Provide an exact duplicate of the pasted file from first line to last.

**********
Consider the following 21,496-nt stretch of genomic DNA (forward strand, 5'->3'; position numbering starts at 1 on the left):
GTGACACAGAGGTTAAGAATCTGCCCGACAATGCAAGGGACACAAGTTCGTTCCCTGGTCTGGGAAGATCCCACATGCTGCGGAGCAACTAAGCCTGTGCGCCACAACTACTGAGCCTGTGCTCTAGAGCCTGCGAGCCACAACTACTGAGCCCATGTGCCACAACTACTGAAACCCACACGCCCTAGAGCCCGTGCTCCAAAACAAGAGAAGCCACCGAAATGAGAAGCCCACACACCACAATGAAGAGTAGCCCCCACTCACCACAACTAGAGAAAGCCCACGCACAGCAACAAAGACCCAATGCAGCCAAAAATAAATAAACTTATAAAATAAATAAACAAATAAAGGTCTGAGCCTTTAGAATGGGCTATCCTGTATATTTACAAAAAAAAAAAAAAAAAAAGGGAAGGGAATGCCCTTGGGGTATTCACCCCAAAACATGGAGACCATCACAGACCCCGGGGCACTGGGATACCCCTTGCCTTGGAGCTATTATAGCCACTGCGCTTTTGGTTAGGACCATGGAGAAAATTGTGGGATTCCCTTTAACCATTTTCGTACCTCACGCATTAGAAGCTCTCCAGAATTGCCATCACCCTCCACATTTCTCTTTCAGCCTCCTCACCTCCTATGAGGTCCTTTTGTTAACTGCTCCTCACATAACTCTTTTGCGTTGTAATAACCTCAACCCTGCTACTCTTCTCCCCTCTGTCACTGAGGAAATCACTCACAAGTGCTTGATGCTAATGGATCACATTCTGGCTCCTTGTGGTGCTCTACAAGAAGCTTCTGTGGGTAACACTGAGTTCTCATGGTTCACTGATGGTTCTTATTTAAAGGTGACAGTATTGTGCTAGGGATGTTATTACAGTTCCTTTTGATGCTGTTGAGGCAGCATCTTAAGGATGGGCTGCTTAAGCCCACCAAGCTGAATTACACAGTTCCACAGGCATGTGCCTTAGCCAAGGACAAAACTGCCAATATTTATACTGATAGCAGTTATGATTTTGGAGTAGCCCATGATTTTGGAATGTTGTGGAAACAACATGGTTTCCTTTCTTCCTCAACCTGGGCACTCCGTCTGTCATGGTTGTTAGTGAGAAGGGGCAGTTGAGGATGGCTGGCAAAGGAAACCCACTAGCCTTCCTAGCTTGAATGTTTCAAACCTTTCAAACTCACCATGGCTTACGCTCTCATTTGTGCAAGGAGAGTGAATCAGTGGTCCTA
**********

Consider the following 21,496-nt stretch of genomic DNA (forward strand, 5'->3'; position numbering starts at 1 on the left):
GTGACACAGAGGTTAAGAATCTGCCCGACAATGCAAGGGACACAAGTTCGTTCCCTGGTCTGGGAAGATCCCACATGCTGCGGAGCAACTAAGCCTGTGCGCCACAACTACTGAGCCTGTGCTCTAGAGCCTGCGAGCCACAACTACTGAGCCCATGTGCCACAACTACTGAAACCCACACGCCCTAGAGCCCGTGCTCCAAAACAAGAGAAGCCACCGAAATGAGAAGCCCACACACCACAATGAAGAGTAGCCCCCACTCACCACAACTAGAGAAAGCCCACGCACAGCAACAAAGACCCAATGCAGCCAAAAATAAATAAACTTATAAAATAAATAAACAAATAAAGGTCTGAGCCTTTAGAATGGGCTATCCTGTATATTTACAAAAAAAAAAAAAAAAAAAGGGAAGGGAATGCCCTTGGGGTATTCACCCCAAAACATGGAGACCATCACAGACCCCGGGGCACTGGGATACCCCTTGCCTTGGAGCTATTATAGCCACTGCGCTTTTGGTTAGGACCATGGAGAAAATTGTGGGATTCCCTTTAACCATTTTCGTACCTCACGCATTAGAAGCTCTCCAGAATTGCCATCACCCTCCACATTTCTCTTTCAGCCTCCTCACCTCCTATGAGGTCCTTTTGTTAACTGCTCCTCACATAACTCTTTTGCGTTGTAATAACCTCAACCCTGCTACTCTTCTCCCCTCTGTCACTGAGGAAATCACTCACAAGTGCTTGATGCTAATGGATCACATTCTGGCTCCTTGTGGTGCTCTACAAGAAGCTTCTGTGGGTAACACTGAGTTCTCATGGTTCACTGATGGTTCTTATTTAAAGGTGACAGTATTGTGCTAGGGATGTTATTACAGTTCCTTTTGATGCTGTTGAGGCAGCATCTTAAGGATGGGCTGCTTAAGCCCACCAAGCTGAATTACACAGTTCCACAGGCATGTGCCTTAGCCAAGGACAAAACTGCCAATATTTATACTGATAGCAGTTATGATTTTGGAGTAGCCCATGATTTTGGAATGTTGTGGAAACAACATGGTTTCCTTTCTTCCTCAACCTGGGCACTCCGTCTGTCATGGTTGTTAGTGAGAAGGGGCAGTTGAGGATGGCTGGCAAAGGAAACCCACTAGCCTTCCTAGCTTGAATGTTTCAAACCTTTCAAACTCACCATGGCTTACGCTCTCATTTGTGCAAGGAGAGTGAATCAGTGGTCCTA